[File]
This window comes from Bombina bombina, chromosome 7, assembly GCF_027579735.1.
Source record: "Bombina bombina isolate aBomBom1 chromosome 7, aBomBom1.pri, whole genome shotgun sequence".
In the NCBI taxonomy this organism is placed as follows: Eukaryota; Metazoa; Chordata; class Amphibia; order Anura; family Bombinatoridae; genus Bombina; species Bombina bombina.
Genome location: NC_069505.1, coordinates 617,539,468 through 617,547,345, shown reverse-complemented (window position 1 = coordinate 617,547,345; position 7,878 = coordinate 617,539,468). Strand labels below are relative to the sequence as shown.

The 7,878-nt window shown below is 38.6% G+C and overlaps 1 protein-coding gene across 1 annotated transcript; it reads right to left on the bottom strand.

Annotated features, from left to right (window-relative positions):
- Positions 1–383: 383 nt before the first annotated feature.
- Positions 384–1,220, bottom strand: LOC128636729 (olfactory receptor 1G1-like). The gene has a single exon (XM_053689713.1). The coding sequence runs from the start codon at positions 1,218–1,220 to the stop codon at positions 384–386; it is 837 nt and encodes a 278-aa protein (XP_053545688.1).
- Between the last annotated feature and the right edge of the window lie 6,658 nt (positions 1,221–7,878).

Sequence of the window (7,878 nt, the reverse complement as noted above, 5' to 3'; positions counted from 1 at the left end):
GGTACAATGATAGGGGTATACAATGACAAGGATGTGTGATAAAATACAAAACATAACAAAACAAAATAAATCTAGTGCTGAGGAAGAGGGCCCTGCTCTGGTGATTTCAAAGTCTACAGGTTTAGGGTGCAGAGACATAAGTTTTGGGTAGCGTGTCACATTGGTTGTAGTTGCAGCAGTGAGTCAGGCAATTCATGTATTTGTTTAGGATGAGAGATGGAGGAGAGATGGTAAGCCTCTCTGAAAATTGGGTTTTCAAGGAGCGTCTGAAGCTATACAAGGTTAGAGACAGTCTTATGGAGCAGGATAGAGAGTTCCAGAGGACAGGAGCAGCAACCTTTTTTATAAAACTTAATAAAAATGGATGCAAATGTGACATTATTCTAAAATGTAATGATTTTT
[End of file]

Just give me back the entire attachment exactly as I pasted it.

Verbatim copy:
This window comes from Bombina bombina, chromosome 7, assembly GCF_027579735.1.
Source record: "Bombina bombina isolate aBomBom1 chromosome 7, aBomBom1.pri, whole genome shotgun sequence".
In the NCBI taxonomy this organism is placed as follows: Eukaryota; Metazoa; Chordata; class Amphibia; order Anura; family Bombinatoridae; genus Bombina; species Bombina bombina.
Genome location: NC_069505.1, coordinates 617,539,468 through 617,547,345, shown reverse-complemented (window position 1 = coordinate 617,547,345; position 7,878 = coordinate 617,539,468). Strand labels below are relative to the sequence as shown.

The 7,878-nt window shown below is 38.6% G+C and overlaps 1 protein-coding gene across 1 annotated transcript; it reads right to left on the bottom strand.

Annotated features, from left to right (window-relative positions):
- Positions 1–383: 383 nt before the first annotated feature.
- Positions 384–1,220, bottom strand: LOC128636729 (olfactory receptor 1G1-like). The gene has a single exon (XM_053689713.1). The coding sequence runs from the start codon at positions 1,218–1,220 to the stop codon at positions 384–386; it is 837 nt and encodes a 278-aa protein (XP_053545688.1).
- Between the last annotated feature and the right edge of the window lie 6,658 nt (positions 1,221–7,878).

Sequence of the window (7,878 nt, the reverse complement as noted above, 5' to 3'; positions counted from 1 at the left end):
GGTACAATGATAGGGGTATACAATGACAAGGATGTGTGATAAAATACAAAACATAACAAAACAAAATAAATCTAGTGCTGAGGAAGAGGGCCCTGCTCTGGTGATTTCAAAGTCTACAGGTTTAGGGTGCAGAGACATAAGTTTTGGGTAGCGTGTCACATTGGTTGTAGTTGCAGCAGTGAGTCAGGCAATTCATGTATTTGTTTAGGATGAGAGATGGAGGAGAGATGGTAAGCCTCTCTGAAAATTGGGTTTTCAAGGAGCGTCTGAAGCTATACAAGGTTAGAGACAGTCTTATGGAGCAGGATAGAGAGTTCCAGAGGACAGGAGCAGCAACCTTTTTTATAAAACTTAATAAAAATGGATGCAAATGTGACATTATTCTAAAATGTAATGATTTTT